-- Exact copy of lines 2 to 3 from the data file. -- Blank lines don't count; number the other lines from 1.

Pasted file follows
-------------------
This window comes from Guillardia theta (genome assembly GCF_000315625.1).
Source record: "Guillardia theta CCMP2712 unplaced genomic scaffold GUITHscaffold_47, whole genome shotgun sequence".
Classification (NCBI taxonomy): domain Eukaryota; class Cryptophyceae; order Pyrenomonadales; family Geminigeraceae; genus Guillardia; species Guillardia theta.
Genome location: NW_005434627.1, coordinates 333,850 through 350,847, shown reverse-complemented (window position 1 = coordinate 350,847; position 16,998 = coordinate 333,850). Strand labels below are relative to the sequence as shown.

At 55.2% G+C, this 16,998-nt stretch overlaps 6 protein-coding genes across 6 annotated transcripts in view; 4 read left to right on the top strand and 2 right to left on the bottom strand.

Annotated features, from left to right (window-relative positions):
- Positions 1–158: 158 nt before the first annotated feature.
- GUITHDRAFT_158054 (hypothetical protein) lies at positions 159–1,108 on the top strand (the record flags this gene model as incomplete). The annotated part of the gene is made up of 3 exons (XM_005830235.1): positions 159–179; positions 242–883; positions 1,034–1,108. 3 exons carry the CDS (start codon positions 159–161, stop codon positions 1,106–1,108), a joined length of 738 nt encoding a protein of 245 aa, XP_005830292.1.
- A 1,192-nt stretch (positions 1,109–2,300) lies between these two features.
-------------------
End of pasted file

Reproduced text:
Source record: "Guillardia theta CCMP2712 unplaced genomic scaffold GUITHscaffold_47, whole genome shotgun sequence".
Classification (NCBI taxonomy): domain Eukaryota; class Cryptophyceae; order Pyrenomonadales; family Geminigeraceae; genus Guillardia; species Guillardia theta.